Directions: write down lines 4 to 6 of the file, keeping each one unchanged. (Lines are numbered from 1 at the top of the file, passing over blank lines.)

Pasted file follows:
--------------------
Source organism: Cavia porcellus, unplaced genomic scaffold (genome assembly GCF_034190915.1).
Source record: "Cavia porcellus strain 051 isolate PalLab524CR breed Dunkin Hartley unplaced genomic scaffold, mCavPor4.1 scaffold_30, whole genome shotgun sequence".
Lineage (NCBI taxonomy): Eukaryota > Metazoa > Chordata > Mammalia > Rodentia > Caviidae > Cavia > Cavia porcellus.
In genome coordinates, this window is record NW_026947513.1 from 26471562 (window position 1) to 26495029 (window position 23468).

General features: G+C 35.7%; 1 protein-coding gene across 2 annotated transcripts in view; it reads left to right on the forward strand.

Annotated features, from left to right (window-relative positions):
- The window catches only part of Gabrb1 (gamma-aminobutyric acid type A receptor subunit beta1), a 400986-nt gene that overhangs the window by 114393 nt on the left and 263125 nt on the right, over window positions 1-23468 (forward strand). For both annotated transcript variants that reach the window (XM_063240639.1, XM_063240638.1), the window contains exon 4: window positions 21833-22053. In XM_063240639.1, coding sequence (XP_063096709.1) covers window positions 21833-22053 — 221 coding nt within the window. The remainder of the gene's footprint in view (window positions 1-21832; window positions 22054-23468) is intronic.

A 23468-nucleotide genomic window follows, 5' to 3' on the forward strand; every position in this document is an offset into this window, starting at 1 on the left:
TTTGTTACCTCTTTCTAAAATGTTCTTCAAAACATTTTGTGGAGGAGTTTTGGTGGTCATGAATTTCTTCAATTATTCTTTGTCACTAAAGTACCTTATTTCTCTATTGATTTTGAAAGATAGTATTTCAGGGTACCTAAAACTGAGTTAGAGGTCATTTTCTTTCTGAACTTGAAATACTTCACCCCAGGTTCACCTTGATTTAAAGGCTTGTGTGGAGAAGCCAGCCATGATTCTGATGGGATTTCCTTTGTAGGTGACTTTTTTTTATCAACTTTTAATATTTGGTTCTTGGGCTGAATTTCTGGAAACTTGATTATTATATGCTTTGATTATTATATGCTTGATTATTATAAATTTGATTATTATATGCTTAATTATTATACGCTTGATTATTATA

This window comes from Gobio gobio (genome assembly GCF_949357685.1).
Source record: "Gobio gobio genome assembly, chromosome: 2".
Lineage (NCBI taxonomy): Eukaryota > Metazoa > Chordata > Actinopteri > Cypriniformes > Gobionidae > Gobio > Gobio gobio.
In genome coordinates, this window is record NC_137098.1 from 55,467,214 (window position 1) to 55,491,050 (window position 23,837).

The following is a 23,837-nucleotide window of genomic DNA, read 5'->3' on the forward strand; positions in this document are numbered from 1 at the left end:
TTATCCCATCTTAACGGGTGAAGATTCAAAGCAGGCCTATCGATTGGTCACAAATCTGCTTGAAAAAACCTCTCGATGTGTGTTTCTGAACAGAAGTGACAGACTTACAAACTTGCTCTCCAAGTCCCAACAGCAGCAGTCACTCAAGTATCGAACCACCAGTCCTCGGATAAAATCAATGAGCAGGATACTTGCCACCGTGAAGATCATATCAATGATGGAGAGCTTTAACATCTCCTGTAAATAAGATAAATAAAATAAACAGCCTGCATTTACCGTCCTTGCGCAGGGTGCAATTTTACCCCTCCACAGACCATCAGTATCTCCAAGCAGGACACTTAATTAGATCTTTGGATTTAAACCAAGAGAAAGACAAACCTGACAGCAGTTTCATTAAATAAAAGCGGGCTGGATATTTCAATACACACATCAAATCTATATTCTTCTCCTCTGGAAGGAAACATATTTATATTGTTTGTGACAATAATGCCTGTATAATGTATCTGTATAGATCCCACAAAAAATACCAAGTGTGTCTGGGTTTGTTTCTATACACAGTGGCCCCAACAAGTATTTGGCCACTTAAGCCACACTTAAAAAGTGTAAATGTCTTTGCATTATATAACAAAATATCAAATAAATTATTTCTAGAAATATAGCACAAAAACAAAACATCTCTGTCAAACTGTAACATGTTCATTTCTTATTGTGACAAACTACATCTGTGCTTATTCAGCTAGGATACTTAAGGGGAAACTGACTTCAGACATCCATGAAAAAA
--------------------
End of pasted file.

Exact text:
In genome coordinates, this window is record NW_026947513.1 from 26471562 (window position 1) to 26495029 (window position 23468).

General features: G+C 35.7%; 1 protein-coding gene across 2 annotated transcripts in view; it reads left to right on the forward strand.

Annotated features, from left to right (window-relative positions):